Vitamin D deficiency: The root of all evil?
When I started writing posts about vitamin D, I thought it would be a straightforward three-part series: What does vitamin D do? What happens when you’re deficient in it? How can we prevent that from happening? The more I read on the subject, though, the more interesting things I learn—all of which underscore the need to supplement infants with vitamin D.
This latest item is from Australia—where they get plenty of sunshine—and turned up an association between vitamin D deficiency and food allergies in infants. Children in the Melbourne area with documented vitamin D deficiency were nearly four times more likely to suffer from food allergies than were those with normal vitamin D levels.
This supports the work of a number of researchers (one example here) who have found that people who live farther from the equator (and hence get less sunshine—and thus less vitamin D) are more likely to end up in an emergency room or hospital with a severe food allergy reaction than those who live in the tropics.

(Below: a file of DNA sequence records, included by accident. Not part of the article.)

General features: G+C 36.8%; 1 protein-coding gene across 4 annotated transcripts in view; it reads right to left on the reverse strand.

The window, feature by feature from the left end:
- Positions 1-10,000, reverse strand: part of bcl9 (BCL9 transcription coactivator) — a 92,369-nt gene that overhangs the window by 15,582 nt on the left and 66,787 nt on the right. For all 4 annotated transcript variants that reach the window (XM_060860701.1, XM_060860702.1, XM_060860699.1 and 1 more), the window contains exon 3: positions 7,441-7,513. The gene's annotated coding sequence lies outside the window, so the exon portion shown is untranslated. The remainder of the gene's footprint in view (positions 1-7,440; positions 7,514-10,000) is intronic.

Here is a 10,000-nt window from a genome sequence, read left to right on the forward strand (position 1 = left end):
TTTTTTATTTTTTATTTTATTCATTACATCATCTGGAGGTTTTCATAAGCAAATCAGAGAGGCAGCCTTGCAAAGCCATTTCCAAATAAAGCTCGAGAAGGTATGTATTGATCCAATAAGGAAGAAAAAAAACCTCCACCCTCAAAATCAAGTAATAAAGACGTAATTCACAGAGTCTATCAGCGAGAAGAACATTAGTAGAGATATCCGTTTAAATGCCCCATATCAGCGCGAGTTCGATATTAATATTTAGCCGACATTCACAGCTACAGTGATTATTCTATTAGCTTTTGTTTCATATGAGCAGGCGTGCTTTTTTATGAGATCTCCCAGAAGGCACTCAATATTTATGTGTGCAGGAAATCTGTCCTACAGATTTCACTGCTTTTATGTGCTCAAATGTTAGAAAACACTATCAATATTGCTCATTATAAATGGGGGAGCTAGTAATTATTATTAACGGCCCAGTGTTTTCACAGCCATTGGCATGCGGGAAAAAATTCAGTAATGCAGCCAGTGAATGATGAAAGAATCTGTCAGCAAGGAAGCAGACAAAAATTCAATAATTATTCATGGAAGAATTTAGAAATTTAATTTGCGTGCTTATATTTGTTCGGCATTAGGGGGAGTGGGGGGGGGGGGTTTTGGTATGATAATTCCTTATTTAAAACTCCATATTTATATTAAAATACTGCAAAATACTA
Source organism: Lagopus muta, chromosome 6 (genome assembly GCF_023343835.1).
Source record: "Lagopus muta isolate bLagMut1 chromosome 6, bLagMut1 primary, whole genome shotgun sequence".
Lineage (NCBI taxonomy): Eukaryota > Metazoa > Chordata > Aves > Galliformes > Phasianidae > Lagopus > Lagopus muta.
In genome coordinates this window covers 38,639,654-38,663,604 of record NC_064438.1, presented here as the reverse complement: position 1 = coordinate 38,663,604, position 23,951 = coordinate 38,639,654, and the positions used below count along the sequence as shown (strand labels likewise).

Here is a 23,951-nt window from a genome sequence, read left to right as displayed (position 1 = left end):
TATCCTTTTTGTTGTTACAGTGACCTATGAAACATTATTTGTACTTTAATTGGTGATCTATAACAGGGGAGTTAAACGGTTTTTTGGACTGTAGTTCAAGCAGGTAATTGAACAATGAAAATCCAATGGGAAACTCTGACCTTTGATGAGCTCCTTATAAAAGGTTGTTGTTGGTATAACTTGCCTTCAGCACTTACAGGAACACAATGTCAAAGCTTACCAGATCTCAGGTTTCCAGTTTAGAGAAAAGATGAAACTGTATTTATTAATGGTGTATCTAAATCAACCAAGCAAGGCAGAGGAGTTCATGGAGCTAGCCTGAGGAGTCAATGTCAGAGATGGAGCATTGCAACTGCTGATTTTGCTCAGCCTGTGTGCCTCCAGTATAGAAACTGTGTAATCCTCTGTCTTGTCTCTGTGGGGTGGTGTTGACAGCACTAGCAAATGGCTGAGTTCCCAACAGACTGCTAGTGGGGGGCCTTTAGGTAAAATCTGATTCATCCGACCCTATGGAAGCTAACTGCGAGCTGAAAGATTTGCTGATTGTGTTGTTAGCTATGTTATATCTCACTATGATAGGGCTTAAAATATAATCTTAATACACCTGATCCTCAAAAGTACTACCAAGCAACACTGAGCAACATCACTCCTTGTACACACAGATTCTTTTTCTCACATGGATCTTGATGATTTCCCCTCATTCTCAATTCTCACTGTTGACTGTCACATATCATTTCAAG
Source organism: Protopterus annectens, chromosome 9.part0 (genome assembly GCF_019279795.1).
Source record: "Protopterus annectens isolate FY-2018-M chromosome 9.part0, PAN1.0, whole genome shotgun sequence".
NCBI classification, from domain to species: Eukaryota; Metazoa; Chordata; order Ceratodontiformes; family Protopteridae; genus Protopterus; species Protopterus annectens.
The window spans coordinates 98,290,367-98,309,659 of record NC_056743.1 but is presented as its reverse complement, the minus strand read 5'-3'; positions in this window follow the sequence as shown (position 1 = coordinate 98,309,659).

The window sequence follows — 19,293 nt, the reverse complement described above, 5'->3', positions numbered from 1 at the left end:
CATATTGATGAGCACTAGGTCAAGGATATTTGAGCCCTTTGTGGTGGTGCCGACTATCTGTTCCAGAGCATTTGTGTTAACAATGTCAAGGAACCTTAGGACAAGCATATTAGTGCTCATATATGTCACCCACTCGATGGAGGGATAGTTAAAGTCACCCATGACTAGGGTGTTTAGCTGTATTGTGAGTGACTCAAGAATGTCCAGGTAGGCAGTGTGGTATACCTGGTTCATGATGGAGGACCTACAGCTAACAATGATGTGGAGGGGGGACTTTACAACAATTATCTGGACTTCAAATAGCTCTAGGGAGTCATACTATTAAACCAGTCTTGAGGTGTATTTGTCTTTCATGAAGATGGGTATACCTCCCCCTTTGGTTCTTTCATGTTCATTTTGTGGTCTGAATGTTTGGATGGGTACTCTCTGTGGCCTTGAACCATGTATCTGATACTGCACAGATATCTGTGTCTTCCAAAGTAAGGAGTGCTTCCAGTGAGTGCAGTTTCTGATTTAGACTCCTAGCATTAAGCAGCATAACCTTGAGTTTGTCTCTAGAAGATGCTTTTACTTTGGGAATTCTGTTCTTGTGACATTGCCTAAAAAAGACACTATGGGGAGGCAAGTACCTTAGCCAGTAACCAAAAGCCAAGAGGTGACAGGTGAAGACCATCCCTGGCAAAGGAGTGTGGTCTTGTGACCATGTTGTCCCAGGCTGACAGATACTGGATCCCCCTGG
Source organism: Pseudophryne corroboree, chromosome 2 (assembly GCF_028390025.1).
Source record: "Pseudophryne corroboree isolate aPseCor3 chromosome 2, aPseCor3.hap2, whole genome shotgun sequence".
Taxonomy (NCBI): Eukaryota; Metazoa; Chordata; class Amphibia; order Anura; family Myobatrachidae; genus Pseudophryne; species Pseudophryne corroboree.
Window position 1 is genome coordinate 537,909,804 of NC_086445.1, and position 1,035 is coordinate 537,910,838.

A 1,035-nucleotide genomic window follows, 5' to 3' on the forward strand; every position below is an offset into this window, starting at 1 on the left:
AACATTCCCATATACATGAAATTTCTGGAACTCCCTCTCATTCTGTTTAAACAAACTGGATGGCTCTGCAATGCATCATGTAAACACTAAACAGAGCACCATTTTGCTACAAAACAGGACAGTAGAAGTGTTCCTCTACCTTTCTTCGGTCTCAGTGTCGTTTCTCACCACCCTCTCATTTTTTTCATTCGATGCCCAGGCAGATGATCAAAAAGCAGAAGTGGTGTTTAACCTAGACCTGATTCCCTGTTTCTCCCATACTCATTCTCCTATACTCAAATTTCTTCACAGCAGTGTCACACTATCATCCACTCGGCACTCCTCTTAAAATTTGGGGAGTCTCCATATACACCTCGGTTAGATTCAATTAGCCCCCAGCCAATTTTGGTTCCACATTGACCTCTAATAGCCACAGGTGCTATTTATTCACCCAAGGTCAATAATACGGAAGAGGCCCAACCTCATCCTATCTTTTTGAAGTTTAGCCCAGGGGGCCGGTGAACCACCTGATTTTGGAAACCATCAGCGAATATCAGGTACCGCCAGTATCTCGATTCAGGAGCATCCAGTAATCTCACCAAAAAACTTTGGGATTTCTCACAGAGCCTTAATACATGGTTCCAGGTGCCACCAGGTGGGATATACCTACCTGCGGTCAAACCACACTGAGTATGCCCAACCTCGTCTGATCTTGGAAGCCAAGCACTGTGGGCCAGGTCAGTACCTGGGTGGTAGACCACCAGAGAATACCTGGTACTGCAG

Sunshine and food allergies! That would have sounded like science fiction back in my 1970s med school days.
More on the relationship of vitamin D and immune system function coming up…
From the Journal of Allergy and Immunology:
Healthier than Lucy?
COPENHAGEN, Denmark, Nov. 2 (UPI) — Infants who encounter a wide range of bacteria are at less risk of developing allergies later in life, researchers in Denmark said.
Professor Hans Bisgaard of Gentofte Hospital and the University of Copenhagen said 25 percent of the population of Denmark suffer from allergies.
“In our study of 411 children we observed a direct link between the number of different bacteria in their rectums and the risk of development of allergic disease later in life,” Bisgaard said in a statement. “Reduced diversity of the intestinal microbiota during infancy was associated with increased risk of allergic disease at school age, but if there was considerable diversity, the risk was reduced and the greater the variation, the lower the risk.
Time to let the young’uns roll in the mud!
Seriously…this study adds even more oomph to the argument against the steadily increasing cesarean rate, as the best way to acquire a diverse intestinal microbiota (the germs that live in your bowel and promote health in a number of ways) is to start life with a trip through the birth canal.